COLUMBIA, SC (WIS) - Testimony continued Wednesday in a hearing designed to determine if an 18-year-old accused of stabbing a Dutch Fork High School student can use "Stand Your Ground" as his defense.
Kierin Dennis is charged with the murder of 17-year-old Da'Von Capers, who was killed outside a Cookout restaurant in Lexington.
Dennis' attorney, state Rep. Todd Rutherford, said in an interview earlier this year that he decided to go with "Stand Your Ground" since it's the law.
"We decided to follow the law, and that's what the law allows," Rutherford said.
The law allows the use of deadly force in South Carolina if a person believes they're in danger of being severely injured or killed.
What both sides of the case had to debate is if Dennis feared for his safety the night Capers was stabbed.
Video shows that Capers and other students at Dutch Fork crowded around the defendant's car. The defense argues those students threatened Dennis and prevented him from driving away safely.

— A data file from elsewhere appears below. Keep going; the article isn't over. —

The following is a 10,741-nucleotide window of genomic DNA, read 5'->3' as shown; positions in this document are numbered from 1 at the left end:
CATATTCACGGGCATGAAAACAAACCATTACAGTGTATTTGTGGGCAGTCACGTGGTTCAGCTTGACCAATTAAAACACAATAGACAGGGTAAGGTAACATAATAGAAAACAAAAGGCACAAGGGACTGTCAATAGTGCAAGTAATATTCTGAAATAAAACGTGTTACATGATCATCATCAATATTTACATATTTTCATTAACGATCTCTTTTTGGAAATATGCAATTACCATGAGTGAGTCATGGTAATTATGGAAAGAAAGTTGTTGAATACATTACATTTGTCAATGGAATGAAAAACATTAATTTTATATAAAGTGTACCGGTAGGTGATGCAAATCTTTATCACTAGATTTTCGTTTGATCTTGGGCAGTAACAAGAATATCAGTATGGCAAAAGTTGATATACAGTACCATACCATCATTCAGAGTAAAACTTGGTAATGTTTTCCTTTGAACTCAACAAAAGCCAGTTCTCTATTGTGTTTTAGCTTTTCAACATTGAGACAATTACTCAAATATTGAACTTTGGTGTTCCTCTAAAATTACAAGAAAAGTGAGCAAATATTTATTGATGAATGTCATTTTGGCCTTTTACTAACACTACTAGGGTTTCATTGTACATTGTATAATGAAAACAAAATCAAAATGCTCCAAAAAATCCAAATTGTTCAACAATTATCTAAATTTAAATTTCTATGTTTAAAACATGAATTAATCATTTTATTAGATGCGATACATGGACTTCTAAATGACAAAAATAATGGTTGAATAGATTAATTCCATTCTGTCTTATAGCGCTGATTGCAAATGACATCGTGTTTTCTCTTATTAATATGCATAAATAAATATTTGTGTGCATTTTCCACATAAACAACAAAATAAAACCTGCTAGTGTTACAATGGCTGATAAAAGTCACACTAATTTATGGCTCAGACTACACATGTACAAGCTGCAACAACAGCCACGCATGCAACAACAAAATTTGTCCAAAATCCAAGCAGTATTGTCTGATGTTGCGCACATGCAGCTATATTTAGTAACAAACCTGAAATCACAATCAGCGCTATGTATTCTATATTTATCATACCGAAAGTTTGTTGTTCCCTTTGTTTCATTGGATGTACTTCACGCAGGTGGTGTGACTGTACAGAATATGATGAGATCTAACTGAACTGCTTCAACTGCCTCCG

Prosecutors, however, painted a much different picture of what happened that night. Several witnesses testified that Dennis was looking for a fight and almost hit some of the students with his car prompting them to come closer.
They also say at an point Dennis could have drove away from the Cook Out - but he simply did not.
"He chooses to turn around and be the last car because he's the leader of this group," deputy solicitor Shawn Graham said. "He chooses to turn around and follow his friends."
"I'm wondering why the solicitor didn't ask any of those people why they didn't leave," Rutherford said. "HWhyhe didn't show them the numerous exits that they could have taken. Why all of them were allowed to stand out in the parking lot, encourage Mr. Dennis to fight. Why all of them were not told that they should have left."
Dennis has been out free on bond. He's also charged with possession of a deadly weapon for commission of a deadly crime.
Judge Tom Russo has allowed a 7 day window for both sides to submit more arguments in writing.
It's not clear how long it will take before the court reaches a decision.